Art  Zoller  Wagner
Realist Painting: Artist's Statement


 
 

Awe, Ecstasy, and the Sacred

My life and my work have been a search for ecstatic moments in which the sense of awe breaks into our consciousness. It's not difficult to experience awe. It happens frequently when I'm engaged in creative work, such as painting outdoors, developing photos, working with a model, or playing with a group of musicians. Awe can also strike us while talking with a stranger, driving down a highway, staring into a fire, reading a book, or participating in a class.

This experience of awe is the experience of the sacred. These holy moments come to us when we're open to wonder. The main requirement is that we not try to pull the same rabbit out of the same hat over and over. Inspiration can be understood as the work of "daimons," a Greek term which means "an attendant power or spirit." The daimons refuse to be routinized. They--and thus inspiration--tend to pop up in fresh places and in new ways.

Did I Ever Tell You About Dennis? sculpture











   Did I Ever Tell You
   About Dennis?
   plaster, cardboard box,
   cloth












Some encounter the sacred in traditional religious paths. For me, creativity itself is a powerful and reliable path to the holy. After all, to be creative is to be open to the different, the new, or the forgotten and ignored.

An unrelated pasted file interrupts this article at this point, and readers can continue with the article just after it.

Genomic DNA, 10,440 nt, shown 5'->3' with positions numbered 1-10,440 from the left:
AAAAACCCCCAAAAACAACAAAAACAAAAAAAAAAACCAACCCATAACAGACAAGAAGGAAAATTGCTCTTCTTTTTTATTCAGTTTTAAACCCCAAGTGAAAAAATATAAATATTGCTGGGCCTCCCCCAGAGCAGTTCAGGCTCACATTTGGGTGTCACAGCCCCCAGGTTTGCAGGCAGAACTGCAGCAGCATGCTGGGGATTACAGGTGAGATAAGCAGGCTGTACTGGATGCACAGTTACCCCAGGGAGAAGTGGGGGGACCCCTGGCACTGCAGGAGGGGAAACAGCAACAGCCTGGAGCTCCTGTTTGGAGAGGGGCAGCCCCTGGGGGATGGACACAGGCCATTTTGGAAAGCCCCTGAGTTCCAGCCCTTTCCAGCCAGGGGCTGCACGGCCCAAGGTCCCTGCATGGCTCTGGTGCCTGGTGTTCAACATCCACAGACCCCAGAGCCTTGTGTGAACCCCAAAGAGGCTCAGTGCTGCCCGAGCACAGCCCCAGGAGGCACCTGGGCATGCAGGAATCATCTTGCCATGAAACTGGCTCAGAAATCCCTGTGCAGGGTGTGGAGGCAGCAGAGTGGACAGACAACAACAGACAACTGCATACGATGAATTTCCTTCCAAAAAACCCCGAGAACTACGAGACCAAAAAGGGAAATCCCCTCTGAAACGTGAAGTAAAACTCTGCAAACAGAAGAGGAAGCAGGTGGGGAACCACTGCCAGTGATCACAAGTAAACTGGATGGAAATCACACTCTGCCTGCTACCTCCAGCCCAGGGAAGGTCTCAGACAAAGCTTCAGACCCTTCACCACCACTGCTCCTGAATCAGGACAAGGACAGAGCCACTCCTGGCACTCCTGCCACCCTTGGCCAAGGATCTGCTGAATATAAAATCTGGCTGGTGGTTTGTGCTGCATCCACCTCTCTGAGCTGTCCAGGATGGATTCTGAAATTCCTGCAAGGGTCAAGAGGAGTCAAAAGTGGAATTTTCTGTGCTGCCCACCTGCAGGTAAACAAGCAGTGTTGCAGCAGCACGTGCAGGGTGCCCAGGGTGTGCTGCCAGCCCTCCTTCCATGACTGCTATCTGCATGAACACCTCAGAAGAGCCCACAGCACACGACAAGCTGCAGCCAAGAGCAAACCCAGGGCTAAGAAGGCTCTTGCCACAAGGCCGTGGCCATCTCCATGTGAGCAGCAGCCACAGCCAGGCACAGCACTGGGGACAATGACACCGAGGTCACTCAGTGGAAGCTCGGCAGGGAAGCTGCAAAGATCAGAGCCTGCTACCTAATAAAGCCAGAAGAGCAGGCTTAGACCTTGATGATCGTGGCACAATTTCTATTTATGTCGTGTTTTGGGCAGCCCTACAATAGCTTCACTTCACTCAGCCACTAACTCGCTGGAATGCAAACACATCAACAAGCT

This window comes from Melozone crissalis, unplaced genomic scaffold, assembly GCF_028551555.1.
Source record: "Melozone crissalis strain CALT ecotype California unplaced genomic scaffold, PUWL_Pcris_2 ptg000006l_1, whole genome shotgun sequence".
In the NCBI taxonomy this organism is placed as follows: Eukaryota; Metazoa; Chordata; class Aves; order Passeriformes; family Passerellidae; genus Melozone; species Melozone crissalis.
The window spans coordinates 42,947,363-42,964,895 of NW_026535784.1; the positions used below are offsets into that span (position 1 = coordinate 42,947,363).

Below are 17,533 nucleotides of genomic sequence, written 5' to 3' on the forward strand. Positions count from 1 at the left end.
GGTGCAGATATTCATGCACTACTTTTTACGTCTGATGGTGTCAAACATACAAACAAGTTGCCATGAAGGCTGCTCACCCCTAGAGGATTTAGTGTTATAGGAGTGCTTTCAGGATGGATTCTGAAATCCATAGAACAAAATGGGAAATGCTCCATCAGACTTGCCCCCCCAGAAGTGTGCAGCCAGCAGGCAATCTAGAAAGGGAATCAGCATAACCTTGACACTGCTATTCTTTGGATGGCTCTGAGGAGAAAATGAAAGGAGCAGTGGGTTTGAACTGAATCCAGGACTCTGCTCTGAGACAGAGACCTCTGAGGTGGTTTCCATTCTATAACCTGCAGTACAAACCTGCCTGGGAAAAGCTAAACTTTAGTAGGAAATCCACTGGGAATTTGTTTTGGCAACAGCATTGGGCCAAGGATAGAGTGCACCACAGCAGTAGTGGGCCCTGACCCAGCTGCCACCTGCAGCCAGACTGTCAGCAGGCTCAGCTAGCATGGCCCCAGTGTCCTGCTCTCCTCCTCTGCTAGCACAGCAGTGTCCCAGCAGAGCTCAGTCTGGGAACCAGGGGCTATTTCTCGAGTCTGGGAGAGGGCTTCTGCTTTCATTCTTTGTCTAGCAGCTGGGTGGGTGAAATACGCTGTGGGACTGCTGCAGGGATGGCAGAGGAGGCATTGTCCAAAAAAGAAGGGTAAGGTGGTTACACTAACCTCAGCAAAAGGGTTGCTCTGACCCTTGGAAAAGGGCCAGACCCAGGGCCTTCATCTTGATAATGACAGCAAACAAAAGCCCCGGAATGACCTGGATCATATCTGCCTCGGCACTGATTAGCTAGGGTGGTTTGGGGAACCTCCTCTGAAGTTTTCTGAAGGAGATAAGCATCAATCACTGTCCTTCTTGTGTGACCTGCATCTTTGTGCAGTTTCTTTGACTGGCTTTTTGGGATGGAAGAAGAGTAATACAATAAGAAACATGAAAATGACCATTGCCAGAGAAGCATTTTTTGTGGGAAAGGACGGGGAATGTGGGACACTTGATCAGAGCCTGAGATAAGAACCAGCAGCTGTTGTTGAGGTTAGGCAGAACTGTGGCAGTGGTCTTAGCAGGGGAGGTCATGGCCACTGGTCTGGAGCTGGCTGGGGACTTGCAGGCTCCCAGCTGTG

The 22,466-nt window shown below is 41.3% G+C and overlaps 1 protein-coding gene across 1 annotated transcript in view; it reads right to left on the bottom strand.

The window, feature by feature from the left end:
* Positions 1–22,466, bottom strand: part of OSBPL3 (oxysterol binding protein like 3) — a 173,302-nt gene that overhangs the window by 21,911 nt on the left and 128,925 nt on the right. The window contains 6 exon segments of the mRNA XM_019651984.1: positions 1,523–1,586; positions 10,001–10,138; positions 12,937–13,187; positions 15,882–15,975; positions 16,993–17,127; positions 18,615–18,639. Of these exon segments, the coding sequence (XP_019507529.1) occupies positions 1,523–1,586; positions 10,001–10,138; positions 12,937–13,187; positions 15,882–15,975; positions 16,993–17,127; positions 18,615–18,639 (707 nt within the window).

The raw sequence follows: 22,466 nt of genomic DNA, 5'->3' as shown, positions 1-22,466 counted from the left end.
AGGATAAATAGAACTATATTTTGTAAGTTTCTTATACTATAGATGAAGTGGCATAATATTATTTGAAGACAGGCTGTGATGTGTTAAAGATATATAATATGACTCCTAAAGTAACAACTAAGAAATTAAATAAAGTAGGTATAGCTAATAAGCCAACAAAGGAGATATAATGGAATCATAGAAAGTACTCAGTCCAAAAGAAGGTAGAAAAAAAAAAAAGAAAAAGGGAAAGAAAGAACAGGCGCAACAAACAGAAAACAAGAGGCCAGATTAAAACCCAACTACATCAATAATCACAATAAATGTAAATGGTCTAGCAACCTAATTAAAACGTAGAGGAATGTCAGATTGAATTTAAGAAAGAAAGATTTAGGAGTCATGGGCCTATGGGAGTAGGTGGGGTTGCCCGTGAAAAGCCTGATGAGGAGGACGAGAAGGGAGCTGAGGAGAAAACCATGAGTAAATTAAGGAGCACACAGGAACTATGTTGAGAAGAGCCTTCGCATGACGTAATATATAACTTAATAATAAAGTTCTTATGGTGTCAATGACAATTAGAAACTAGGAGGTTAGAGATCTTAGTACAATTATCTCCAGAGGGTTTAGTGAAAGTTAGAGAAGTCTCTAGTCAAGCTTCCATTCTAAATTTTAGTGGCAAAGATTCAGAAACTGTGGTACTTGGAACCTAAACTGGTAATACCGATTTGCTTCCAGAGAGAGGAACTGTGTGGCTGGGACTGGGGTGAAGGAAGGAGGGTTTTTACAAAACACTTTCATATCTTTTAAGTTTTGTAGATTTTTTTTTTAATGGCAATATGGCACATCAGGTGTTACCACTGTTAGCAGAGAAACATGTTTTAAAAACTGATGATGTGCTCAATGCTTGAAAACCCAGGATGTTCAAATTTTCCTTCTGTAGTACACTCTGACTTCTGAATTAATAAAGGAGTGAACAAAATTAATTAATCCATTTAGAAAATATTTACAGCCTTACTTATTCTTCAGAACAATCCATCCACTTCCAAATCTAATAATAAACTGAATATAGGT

Today we tend to assume that religion, spirituality, and creativity should be upbeat, bright, happy, positive experiences. This hasn't always been the case; previous generations understood "awe" to mean "terror" or "dread." Awe is an emotion which combines dread, veneration, and wonder.

My work honors the dark and painful as well as the bright and happy. Painful experiences can prod us toward maturation. In this way, failure, misery, and anguish can have positive effects. Some of my works are scenes from this dark ripening. Some are more like dancing on tiptoe.

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Artist's Statement

Awe, Ecstasy, and the Sacred

An Experimental Approach to Living and Art-making

Contemporary and Postmodern

Artist as Missionary

Artist's Statement for the Figure Paintings

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